Mach 1 for Millionaires
Briefcase-toting suits who travel in bizjets-those will be the next pioneers in supersonic flight.
- By Mark Huber
- Air & Space magazine, March 2006
NASA Langley Research Center
(Page 4 of 9)
Forstmann installed its own CEO to run the company and Allen Paulson retreated to the world of thoroughbred horse racing and other investments.
Although Paulson was out of aviation day-to-day, the idea of a supersonic bizjet “was never far off his mind,” according to Clay Lacy. By the mid-1990s he began having regular conversations with engineers and managers at Lockheed’s Advanced Development Programs plant (the Skunk Works) in Palmdale, California. One of them was a program manager named Tom Hartmann.
In 1998 Lacy flew Paulson up to Palmdale for a meeting with Hartmann and Ed Glasgow, Lockheed’s vice president for advanced development programs. Having successfully launched the G-V, Gulfstream was again able to devote modest resources to supersonic research, this time in partnership with Lockheed and with $20 million in federal support. Lacy recalls the meeting: “They told us they had technology to suppress the sonic boom but gave no great detail.”
Paulson died in 2000, and by that time, Lockheed and Gulfstream had parted ways. Gulfstream brought its supersonic research in-house. But Paulson’s estate designated funds in trust for the design of a supersonic business jet. In 2001, Paulson’s son, Michael, himself a veteran of the bizjet industry, formed SAI and hired Lockheed to conduct feasibility and design studies for a small supersonic business jet. For three years a team of up to 40 engineers ran through $25 million doing just that.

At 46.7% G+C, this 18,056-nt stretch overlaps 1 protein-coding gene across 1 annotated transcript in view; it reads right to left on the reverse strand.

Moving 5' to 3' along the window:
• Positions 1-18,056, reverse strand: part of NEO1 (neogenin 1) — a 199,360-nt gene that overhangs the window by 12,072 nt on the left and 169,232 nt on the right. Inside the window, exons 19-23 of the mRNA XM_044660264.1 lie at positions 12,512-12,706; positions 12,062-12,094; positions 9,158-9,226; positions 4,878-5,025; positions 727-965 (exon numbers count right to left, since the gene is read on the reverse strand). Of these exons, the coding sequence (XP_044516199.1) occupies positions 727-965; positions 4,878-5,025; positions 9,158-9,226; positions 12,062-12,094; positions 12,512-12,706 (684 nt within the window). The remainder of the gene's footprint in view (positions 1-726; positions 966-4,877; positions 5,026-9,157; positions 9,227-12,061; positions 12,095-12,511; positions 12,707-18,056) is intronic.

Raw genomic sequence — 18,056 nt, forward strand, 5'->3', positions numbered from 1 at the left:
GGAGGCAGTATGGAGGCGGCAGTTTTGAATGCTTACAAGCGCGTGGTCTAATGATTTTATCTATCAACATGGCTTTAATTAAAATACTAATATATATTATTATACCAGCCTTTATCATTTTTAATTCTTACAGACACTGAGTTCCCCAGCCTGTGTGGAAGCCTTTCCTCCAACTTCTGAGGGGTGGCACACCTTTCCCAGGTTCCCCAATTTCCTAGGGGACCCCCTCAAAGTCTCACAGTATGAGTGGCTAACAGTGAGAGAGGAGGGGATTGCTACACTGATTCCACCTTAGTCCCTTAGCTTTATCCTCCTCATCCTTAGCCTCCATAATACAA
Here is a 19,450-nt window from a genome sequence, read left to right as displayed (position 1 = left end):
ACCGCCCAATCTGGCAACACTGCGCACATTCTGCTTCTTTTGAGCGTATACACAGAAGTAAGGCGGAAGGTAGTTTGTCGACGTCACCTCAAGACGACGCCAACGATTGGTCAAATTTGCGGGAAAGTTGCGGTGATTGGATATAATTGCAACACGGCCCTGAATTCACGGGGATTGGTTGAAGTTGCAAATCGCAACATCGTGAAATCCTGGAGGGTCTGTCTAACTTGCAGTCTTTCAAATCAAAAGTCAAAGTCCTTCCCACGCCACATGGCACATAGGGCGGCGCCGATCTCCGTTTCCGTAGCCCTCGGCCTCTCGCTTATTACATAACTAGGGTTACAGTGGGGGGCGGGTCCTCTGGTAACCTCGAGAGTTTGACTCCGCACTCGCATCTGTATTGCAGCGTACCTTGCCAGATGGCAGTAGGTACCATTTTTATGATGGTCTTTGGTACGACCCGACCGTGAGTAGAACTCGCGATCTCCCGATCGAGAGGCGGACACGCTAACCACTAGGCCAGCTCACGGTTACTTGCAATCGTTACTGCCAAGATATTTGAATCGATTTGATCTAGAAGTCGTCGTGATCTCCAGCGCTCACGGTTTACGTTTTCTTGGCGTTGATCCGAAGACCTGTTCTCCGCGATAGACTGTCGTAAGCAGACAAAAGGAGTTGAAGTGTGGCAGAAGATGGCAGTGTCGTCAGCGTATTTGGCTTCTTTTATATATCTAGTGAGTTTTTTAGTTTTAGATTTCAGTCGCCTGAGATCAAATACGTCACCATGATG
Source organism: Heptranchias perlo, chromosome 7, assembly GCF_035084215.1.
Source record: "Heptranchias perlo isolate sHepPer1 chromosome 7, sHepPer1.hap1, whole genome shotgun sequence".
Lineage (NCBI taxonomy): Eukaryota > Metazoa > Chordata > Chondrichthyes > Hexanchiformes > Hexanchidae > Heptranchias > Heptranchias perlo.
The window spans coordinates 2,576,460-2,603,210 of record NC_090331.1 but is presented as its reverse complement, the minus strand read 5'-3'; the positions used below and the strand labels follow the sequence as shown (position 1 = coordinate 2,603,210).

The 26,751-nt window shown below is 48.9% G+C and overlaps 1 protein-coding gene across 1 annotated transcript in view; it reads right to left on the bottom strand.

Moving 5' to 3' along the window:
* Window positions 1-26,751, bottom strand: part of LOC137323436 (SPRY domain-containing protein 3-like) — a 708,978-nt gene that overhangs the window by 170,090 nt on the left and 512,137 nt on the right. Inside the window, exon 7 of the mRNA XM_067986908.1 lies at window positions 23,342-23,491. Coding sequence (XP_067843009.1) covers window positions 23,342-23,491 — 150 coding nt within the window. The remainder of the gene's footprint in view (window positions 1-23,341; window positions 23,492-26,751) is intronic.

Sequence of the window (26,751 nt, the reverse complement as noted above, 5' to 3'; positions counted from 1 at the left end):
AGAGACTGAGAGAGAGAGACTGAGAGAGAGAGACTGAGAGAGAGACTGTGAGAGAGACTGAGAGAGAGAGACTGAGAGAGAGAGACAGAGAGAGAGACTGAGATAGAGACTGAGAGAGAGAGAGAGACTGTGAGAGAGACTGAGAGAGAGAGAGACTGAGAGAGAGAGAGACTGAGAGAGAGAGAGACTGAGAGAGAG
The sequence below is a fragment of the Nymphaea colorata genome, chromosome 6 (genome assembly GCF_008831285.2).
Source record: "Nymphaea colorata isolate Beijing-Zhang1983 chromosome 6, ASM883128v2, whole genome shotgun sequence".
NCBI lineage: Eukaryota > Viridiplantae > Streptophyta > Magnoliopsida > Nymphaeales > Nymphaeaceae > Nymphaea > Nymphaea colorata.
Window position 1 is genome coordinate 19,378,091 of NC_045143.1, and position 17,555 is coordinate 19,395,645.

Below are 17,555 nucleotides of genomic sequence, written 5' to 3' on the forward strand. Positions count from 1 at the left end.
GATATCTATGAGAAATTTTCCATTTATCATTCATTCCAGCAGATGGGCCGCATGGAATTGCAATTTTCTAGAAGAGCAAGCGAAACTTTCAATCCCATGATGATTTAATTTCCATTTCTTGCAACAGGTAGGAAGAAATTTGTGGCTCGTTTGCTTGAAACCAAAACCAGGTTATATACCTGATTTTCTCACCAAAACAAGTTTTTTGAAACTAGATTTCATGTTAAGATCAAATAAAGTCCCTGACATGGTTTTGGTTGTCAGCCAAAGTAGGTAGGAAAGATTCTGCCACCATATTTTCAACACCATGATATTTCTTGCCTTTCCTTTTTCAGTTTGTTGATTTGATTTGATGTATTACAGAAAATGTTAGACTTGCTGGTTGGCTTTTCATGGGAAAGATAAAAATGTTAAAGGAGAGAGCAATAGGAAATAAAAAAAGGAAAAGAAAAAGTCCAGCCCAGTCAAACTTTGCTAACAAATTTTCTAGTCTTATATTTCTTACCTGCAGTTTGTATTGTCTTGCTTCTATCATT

The result is the Quiet Supersonic Transport (QSST), and SAI announced the program at NBAA in 2004. Its designers claimed that its patented sonic boom suppression technology gives it a boom signature less than one percent of the Concorde’s.
The Aerion also debuted at NBAA in 2004, and it made another appearance in 2005—with a number of modifications, including the rounding of the wings’ leading edges where they meet the wing strake. “A straight edge created too much shock in our wind tunnel tests, and detracted from the aircraft’s laminar flow capabilities,” said Richard Tracy, Aerion’s chief technology officer, at the company’s press conference at the NBAA convention (see “The Challenger,” p. 45). The aircraft will be powered by a pair of Pratt & Whitney JT8D-219 engines (also found on the McDonnell Douglas MD-80 series), which will provide Mach 1.6 cruise.
While these engines may be quiet enough, questions of durability remain. With the exception of the Concorde’s earth-shaking, fuel-ravenous Olympus engines, no civilian jet engine has ever demonstrated robustness at sustained supersonic speeds. Indeed, even most military engines have upper thermal limits, as they typically are thrown into afterburner for only a few minutes at a time. However, the Air Force’s F-22A Raptor is equipped with Pratt & Whitney F119 engines and has the ability to supercruise—to fly at supersonic speeds for long periods of time—without the noise and high fuel consumption of an afterburner.
Other than its smaller size, the Aerion, unlike the QSST, contains no specific boom suppression or reduction technology. Because regulations prohibit supersonic flight over land, a potential competitor of Aerion’s questions the aircraft’s market appeal. “High subsonic overland does not make sense” for a supersonic business jet, says Gulfstream’s Henne.